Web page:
Trump’s plan to allow religious discrimination will harm kids in need
By Steve Kilar, September 2019 Issue.
There are more than
13,000 children in foster care in Arizona, according to the state’s Department
of Child Safety. That’s a daunting number and one that demands all prospective
foster and adoptive parents be treated with dignity and respect.
Fortunately, there is an Obama-era federal
regulation in effect that says all foster and adoption agencies receiving
federal funds cannot discriminate against people based on factors including
age, disability, sex, race, national origin, religion, gender identity, or
sexual orientation. That makes sense: an agency that receives public money
should be required to serve the whole public.
But according to recent news reports, the
Trump administration is considering rolling back these nondiscrimination
protections or making religious agencies immune to them.
This is not surprising considering the
myriad ways the Trump administration has acted to harm LGBTQ people but it’s
disturbing, nonetheless. No otherwise eligible foster or adoptive parent should
be dismissed because of their sexual orientation or gender identity. In the
end, a rule allowing this kind of discrimination would harm kids in need of
“Families who are rejected by an agency
because of their faith or sexual orientation may not have other options in
their area,” wrote Leslie Cooper, deputy director of the ACLU’s LGBT & HIV
Project in a May blog post. “Even if they do, the sting and humiliation of
discrimination may deter some from approaching other agencies to possibly face
Several Arizona counties only have two or
three agencies that license foster parents on behalf of the state. Many of the
licensing agencies in Arizona are religious. If a nationwide rule allowing
religious discrimination by child welfare agencies were approved, it would not
be hard to imagine an Arizona where LGBTQ people in some parts of the state could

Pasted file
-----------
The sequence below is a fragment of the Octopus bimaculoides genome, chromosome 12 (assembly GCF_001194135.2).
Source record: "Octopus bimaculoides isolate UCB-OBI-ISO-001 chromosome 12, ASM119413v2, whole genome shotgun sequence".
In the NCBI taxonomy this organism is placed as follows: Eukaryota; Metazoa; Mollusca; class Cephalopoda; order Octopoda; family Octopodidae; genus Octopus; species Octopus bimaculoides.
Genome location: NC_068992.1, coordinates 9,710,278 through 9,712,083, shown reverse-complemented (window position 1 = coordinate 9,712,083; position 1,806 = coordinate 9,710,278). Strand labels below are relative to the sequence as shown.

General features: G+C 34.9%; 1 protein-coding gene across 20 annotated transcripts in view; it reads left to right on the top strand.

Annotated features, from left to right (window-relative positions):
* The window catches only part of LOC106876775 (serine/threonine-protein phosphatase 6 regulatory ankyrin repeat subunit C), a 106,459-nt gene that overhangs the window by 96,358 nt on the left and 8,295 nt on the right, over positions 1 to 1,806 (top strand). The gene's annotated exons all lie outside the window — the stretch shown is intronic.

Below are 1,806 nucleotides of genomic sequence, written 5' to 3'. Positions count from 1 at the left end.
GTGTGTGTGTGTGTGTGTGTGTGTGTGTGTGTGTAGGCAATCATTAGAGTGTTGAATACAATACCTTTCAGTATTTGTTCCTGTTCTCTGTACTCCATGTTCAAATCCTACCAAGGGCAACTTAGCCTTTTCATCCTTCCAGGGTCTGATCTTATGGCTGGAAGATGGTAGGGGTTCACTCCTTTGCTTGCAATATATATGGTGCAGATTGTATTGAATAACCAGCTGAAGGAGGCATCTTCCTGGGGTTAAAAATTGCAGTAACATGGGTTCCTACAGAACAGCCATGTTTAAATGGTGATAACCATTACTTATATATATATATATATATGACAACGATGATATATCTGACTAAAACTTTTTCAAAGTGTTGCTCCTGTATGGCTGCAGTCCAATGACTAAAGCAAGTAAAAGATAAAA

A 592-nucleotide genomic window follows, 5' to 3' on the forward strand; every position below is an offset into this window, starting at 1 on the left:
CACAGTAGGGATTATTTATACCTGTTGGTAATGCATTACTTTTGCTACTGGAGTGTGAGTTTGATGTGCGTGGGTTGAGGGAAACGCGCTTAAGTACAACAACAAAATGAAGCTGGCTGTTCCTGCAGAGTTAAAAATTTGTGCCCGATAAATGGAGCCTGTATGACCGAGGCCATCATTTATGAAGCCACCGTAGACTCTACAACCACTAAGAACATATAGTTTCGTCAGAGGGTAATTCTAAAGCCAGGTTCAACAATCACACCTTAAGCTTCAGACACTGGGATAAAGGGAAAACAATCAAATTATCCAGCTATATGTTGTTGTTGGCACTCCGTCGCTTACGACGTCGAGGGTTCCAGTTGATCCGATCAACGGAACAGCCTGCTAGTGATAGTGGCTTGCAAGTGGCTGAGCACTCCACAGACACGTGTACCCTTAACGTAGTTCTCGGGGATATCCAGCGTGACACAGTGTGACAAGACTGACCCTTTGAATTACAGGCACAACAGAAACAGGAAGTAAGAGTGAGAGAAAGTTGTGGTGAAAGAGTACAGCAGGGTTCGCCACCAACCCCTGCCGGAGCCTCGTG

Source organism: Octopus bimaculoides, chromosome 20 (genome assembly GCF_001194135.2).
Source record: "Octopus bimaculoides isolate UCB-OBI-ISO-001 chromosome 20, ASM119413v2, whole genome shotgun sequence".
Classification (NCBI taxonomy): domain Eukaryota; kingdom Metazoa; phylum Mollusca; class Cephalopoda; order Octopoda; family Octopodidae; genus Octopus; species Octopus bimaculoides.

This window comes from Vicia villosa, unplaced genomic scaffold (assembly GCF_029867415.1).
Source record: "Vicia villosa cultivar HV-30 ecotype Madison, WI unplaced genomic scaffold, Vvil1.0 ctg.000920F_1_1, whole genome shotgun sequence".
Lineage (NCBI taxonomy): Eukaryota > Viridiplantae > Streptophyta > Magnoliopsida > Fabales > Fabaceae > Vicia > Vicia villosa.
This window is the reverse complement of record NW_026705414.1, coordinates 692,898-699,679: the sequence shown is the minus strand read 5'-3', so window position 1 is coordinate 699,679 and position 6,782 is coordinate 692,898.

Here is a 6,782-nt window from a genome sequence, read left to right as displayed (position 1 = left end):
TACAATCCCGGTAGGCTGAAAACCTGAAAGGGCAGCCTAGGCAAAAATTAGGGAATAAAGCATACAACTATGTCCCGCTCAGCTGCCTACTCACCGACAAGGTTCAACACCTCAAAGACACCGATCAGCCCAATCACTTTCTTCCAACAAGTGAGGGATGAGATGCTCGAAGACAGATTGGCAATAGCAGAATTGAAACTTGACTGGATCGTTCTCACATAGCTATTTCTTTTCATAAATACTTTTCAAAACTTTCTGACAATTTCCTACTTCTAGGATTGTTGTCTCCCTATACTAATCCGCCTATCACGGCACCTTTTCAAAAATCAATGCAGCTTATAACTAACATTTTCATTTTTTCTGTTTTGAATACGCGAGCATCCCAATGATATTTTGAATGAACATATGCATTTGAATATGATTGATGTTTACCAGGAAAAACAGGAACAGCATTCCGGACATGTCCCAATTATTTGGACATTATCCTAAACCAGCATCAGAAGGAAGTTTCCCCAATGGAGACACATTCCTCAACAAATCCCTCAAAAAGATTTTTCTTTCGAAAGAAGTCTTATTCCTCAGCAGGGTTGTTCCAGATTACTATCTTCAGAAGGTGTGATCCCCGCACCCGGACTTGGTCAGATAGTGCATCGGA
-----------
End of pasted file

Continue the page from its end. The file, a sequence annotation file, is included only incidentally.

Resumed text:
not obtain a foster care license.
“When families are deterred from fostering,
this means that more children will be placed in group homes, separated from
siblings, and age out of foster care without ever being adopted,” noted Cooper,
who was writing about a lawsuit that Lambda Legal and the ACLU filed against
the Trump administration and South Carolina.
In January, the Trump administration
granted South Carolina an exemption to the rules prohibiting discrimination in
federally funded child welfare programs. South Carolina’s Department of Social
Services had determined Miracle Hill Ministries, a foster care agency,
“violated state and federal law by restricting eligibility to prospective
foster parents who are evangelical Protestant Christians,” according to the
lawsuit. The agency had refused to work with Jewish, Catholic, and LGBTQ people
because they did not share or fit within the agency’s religious beliefs. The
lawsuit aims to prove that the Trump administration and South Carolina are
violating the Constitution by allowing agencies to use religious criteria to
exclude would-be parents.
In March, the state of Michigan settled a
similar lawsuit brought by the ACLU, agreeing to require all tax-funded child
welfare agencies to work with LGBTQ people. The same-sex couple who filed the
case had been turned away by two religiously affiliated child welfare agencies
that provided state-contracted services.
“Freedom of religion is absolutely
important in our society, but that should not give anyone the right to impose
their beliefs on a child seeking a forever home or families like ours who are
coming forward to care for them,” the Michigan couple, Kristy and Dana Dumont,
wrote in an op-ed for Vice in June 2018.
When a religious agency that is doing work
on behalf of the government declines to serve someone because that person is
LGBTQ, practices a different faith, or is not religious at all, that’s not
religious liberty. It’s state-sponsored discrimination.
The Every Child Deserves a Family Act would
preserve the child welfare nondiscrimination regulations in statute. The bill,
which was reintroduced in June, also proposes banning conversion therapy for
children involved with federally funded child welfare services.
Rep. John Lewis of Georgia, the civil
rights pioneer, and Sen. Kirsten Gillibrand of New York are the primary
sponsors of the current bill, which was first introduced in 2009. Reps. Ruben
Gallego, Raúl Grijalva, and Ann Kirkpatrick are the only members of Arizona’s
congressional delegation cosponsoring the 2019 version.
A guiding principle of U.S. child welfare
law is that decisions should be made “in the best interest” of a child. The
Trump administration’s attempts to restrict the number of eligible foster and
adoptive families clearly doesn’t fit that standard.
passage of the Every Child Deserves a Family Act (H.R.3114 and S.1791) is
unlikely during the current Congress, our elected leaders need to hear from
constitutes who support it, so there’s momentum for the bill’s eventual
passage. Contact your members of Congress and tell them you support this
proposal, which would ensure kids in the child welfare system have the best
opportunity to join a loving home.